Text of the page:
When you find out you’re pregnant, there’s more to look forward to than the birth of your child. Prepare yourself for 9 months of good hair days, too.
"I always tell my patients that their hair will be the best it's ever been -- lush, full. Enjoy it!" says Paradi Mirmirani, MD, a dermatologist with Kaiser Permanente in Vallejo, Calif.
Hair normally grows in three phases: active growth, resting, and shedding. During these phases, people typically shed 100 hairs every day. When you're pregnant, the extra hormones coursing through your body shift your hair cycle. Your hair grows or stays on your head and doesn’t shed. This is why your hair seems longer and thicker than usual.
Some research also suggests that hair strands actually thickens during pregnancy. "The diameter of the hair increases," Mirmirani says. "We measured hair diameter in the third trimester and after pregnancy, and it's definitely thicker during pregnancy."
Sometimes, a woman's hair becomes more or less curly during or after pregnancy.
"We don't understand the exact mechanism," Mirmirani says. "There's a lot of thought about whether hormones during pregnancy can alter the shape of the hair follicle. The shape of the follicle dictates the shape of the hair fiber."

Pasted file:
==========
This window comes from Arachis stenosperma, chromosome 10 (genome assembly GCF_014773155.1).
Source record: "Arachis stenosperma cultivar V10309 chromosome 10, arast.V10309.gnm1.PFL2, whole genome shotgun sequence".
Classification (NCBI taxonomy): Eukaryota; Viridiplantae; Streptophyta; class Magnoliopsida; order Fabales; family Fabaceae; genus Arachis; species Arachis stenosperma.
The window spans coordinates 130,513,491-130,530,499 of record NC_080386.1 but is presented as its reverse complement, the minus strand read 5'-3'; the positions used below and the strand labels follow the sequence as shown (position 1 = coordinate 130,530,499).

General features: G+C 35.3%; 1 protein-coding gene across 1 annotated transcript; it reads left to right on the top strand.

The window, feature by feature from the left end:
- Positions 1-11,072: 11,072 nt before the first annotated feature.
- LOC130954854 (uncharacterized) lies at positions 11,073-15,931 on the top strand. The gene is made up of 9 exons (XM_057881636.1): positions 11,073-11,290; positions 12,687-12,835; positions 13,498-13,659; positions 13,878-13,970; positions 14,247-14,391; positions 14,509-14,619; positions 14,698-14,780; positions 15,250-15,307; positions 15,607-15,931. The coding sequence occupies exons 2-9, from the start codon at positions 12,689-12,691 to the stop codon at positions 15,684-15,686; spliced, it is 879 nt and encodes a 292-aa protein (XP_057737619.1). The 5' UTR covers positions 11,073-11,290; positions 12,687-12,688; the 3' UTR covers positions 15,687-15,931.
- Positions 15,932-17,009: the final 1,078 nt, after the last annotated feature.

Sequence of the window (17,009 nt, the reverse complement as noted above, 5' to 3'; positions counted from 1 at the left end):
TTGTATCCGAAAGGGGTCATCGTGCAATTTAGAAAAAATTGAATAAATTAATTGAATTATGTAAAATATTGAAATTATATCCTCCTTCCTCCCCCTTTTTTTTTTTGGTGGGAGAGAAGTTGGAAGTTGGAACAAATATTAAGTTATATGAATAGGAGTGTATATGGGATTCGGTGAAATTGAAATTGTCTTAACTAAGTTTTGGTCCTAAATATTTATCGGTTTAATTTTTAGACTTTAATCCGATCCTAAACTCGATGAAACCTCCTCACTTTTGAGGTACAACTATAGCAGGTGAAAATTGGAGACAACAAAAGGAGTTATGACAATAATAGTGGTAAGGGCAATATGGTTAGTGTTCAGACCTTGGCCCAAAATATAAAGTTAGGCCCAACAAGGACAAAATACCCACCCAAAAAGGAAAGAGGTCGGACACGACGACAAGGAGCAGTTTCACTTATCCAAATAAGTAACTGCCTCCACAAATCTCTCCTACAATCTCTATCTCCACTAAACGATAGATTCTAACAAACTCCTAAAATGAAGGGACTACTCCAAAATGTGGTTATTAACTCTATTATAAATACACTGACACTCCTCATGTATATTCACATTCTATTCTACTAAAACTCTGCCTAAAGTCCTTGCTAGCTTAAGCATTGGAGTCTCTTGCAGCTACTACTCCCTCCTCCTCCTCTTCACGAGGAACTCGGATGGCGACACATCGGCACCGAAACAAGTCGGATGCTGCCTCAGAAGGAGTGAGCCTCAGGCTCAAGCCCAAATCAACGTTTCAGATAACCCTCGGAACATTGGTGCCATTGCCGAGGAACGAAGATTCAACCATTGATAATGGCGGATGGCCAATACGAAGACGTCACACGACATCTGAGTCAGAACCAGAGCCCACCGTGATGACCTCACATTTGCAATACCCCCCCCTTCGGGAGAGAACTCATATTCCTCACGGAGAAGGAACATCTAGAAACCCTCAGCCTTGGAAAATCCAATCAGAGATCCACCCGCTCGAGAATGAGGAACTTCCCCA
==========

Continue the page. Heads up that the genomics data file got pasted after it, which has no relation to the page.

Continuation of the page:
If you normally dye, highlight, perm, or relax your hair, you may wonder whether to take a break during pregnancy. Some doctors recommend stopping, while others say that it's OK to continue. Still others say that treatments should be avoided in the first trimester, but they're OK later in pregnancy.
Why the difference of opinion? Very few studies have examined the effects of dyes and other hair chemicals in pregnant women. Still, there's a chance that harsh chemicals may be absorbed through your scalp during treatments and passed along to your growing baby.
"We truly don't know if anything is absorbed internally, but you have many pores that are deep on the scalp, and there's always the potential, especially if the scalp is irritated," says dermatologist Nia Terezakis, MD, a clinical professor at Tulane University. "The fewer chemicals, the better."